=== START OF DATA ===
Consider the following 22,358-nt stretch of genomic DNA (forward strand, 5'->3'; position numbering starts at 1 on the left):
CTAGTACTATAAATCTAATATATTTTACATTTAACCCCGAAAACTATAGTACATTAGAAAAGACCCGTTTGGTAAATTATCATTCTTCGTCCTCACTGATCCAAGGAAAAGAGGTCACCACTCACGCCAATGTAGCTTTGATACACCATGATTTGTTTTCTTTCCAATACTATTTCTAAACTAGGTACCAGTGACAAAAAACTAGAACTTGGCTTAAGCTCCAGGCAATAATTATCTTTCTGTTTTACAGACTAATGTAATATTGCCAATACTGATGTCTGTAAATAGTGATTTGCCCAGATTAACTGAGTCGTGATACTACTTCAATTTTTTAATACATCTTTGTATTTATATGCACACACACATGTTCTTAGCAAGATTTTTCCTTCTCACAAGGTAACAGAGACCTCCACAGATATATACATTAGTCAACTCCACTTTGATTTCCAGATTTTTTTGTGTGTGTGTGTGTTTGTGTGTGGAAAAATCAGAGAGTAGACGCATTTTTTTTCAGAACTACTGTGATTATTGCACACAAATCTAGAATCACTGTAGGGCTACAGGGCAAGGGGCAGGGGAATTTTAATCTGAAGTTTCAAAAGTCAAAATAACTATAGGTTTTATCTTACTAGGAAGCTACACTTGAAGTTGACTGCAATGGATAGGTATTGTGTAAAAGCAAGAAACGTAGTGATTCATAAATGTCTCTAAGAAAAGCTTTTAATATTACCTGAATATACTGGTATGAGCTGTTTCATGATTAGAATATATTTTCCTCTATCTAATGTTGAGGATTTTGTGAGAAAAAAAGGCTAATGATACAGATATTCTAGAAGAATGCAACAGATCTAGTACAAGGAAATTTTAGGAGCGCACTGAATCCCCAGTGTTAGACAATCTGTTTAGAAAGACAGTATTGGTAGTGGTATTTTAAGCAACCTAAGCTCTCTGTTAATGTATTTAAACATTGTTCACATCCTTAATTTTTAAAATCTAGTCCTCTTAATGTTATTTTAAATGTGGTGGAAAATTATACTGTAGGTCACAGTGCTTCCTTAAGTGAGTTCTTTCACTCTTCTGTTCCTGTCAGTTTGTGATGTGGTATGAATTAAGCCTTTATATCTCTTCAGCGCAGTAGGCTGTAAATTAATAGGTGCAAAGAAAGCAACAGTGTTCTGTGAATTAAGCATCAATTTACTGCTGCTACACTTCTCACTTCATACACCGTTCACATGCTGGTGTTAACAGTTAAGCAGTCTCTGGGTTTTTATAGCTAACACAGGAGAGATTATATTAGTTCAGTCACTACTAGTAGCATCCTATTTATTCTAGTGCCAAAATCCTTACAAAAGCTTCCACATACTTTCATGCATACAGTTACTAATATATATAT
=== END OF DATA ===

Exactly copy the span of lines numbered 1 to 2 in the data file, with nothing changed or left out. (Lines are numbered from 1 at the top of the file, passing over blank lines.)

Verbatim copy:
Consider the following 22,358-nt stretch of genomic DNA (forward strand, 5'->3'; position numbering starts at 1 on the left):
CTAGTACTATAAATCTAATATATTTTACATTTAACCCCGAAAACTATAGTACATTAGAAAAGACCCGTTTGGTAAATTATCATTCTTCGTCCTCACTGATCCAAGGAAAAGAGGTCACCACTCACGCCAATGTAGCTTTGATACACCATGATTTGTTTTCTTTCCAATACTATTTCTAAACTAGGTACCAGTGACAAAAAACTAGAACTTGGCTTAAGCTCCAGGCAATAATTATCTTTCTGTTTTACAGACTAATGTAATATTGCCAATACTGATGTCTGTAAATAGTGATTTGCCCAGATTAACTGAGTCGTGATACTACTTCAATTTTTTAATACATCTTTGTATTTATATGCACACACACATGTTCTTAGCAAGATTTTTCCTTCTCACAAGGTAACAGAGACCTCCACAGATATATACATTAGTCAACTCCACTTTGATTTCCAGATTTTTTTGTGTGTGTGTGTGTTTGTGTGTGGAAAAATCAGAGAGTAGACGCATTTTTTTTCAGAACTACTGTGATTATTGCACACAAATCTAGAATCACTGTAGGGCTACAGGGCAAGGGGCAGGGGAATTTTAATCTGAAGTTTCAAAAGTCAAAATAACTATAGGTTTTATCTTACTAGGAAGCTACACTTGAAGTTGACTGCAATGGATAGGTATTGTGTAAAAGCAAGAAACGTAGTGATTCATAAATGTCTCTAAGAAAAGCTTTTAATATTACCTGAATATACTGGTATGAGCTGTTTCATGATTAGAATATATTTTCCTCTATCTAATGTTGAGGATTTTGTGAGAAAAAAAGGCTAATGATACAGATATTCTAGAAGAATGCAACAGATCTAGTACAAGGAAATTTTAGGAGCGCACTGAATCCCCAGTGTTAGACAATCTGTTTAGAAAGACAGTATTGGTAGTGGTATTTTAAGCAACCTAAGCTCTCTGTTAATGTATTTAAACATTGTTCACATCCTTAATTTTTAAAATCTAGTCCTCTTAATGTTATTTTAAATGTGGTGGAAAATTATACTGTAGGTCACAGTGCTTCCTTAAGTGAGTTCTTTCACTCTTCTGTTCCTGTCAGTTTGTGATGTGGTATGAATTAAGCCTTTATATCTCTTCAGCGCAGTAGGCTGTAAATTAATAGGTGCAAAGAAAGCAACAGTGTTCTGTGAATTAAGCATCAATTTACTGCTGCTACACTTCTCACTTCATACACCGTTCACATGCTGGTGTTAACAGTTAAGCAGTCTCTGGGTTTTTATAGCTAACACAGGAGAGATTATATTAGTTCAGTCACTACTAGTAGCATCCTATTTATTCTAGTGCCAAAATCCTTACAAAAGCTTCCACATACTTTCATGCATACAGTTACTAATATATATAT